Growth Slowing in Texas and Its Major Metropolitan Economies

I recently gave a speech to the Rotary Club of Seguin┬átitled, “Past, Present, and Future of the Central Texas Economy,” in which I discussed the current economic situation in Texas and across the major metropolitan economies in the state. Growth across the state and in these metropolitan economies has been slowing this year, as expected, but over the past few months, the rates of growth have dipped below long-term trends for San Antonio and below growth rates for the U.S. and even below 1% growth year-over-year in some of the other areas (See chart below). With employment growth of 2.55% in August, Dallas leads the way.

august-2016-employment-growth

There are several factors that play into this. Houston has seen its economy fall into recession since the decline in oil prices, and as the state’s largest metropolitan economy, this downturn ripples through other local economies. Another big factor is that labor markets in these economies are very tight, and there just might not be enough labor to fuel the continued growth we have seen over the past few years. I believe this is especially acute in Austin but could also be playing an important role in San Antonio and other areas.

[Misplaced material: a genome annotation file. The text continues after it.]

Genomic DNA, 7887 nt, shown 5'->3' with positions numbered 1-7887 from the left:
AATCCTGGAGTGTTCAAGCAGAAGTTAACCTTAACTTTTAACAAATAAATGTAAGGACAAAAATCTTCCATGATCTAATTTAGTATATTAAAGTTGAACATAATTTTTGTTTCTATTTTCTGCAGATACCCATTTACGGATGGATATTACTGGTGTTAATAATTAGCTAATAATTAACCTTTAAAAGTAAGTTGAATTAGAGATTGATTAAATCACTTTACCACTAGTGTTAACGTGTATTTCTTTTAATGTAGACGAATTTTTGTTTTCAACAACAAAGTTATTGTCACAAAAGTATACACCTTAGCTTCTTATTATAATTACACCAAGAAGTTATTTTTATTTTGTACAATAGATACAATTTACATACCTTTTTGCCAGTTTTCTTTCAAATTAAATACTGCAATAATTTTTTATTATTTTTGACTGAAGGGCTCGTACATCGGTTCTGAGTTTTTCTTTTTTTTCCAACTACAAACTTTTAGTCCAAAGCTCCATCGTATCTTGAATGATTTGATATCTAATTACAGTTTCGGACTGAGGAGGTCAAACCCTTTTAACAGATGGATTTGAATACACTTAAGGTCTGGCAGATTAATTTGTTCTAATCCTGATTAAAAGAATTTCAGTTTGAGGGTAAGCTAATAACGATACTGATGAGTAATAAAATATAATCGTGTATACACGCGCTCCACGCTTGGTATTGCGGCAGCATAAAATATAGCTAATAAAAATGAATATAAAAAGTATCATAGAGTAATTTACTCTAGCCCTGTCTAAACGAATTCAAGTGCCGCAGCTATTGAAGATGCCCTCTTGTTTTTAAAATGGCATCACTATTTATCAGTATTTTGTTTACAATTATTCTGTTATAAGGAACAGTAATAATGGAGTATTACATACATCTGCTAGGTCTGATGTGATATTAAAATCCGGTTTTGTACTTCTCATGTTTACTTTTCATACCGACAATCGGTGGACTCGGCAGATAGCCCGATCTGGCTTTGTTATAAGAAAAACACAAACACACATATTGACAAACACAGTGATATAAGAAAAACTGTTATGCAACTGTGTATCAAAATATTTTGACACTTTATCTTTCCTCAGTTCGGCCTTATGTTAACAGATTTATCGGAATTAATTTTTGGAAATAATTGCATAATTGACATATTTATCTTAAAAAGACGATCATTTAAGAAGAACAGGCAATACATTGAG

Additionally, slowing growth around the globe and the continued strength of the dollar have certainly negatively impacted exports, and I can’t help but wonder if uncertainty around the U.S. presidential election has caused at least a bit of the slowdown. I still need to assess the prospects for 2017, but I want to see the results of the presidential election. Regardless of that result, though, it seems likely that some of these headwinds will continue into next year.

If you’d like to see the presentation, it can be downloaded here.

Steve

SN logo no name

San Antonio Economic Forecast Update

I recently presented an update to my 2016 forecast for the San Antonio economy.

Please find the full presentation slides here.

In short, the growth in the San Antonio economy has slowed this year as anticipated. As shown in the following two graphs, through July, employment had grown 2.15% compared to July of 2015 and unemployment was at 2.8% (seasonally adjusted). My forecast for San Antonio this year was for employment growth between 2.25-2.75% and an unemployment rate in the range of 3.5-3.7%. While the July figures are slightly outside these ranges, I am leaving my forecast as is with the recognition that employment growth may end the year a bit lower than 2.25% and unemployment may come in at a rate slightly above 3.7%.

Unemployment rate as of July 2016Employment growth through July 2016

Please feel free to contact me with any questions regarding the report.

Steve

SN logo no name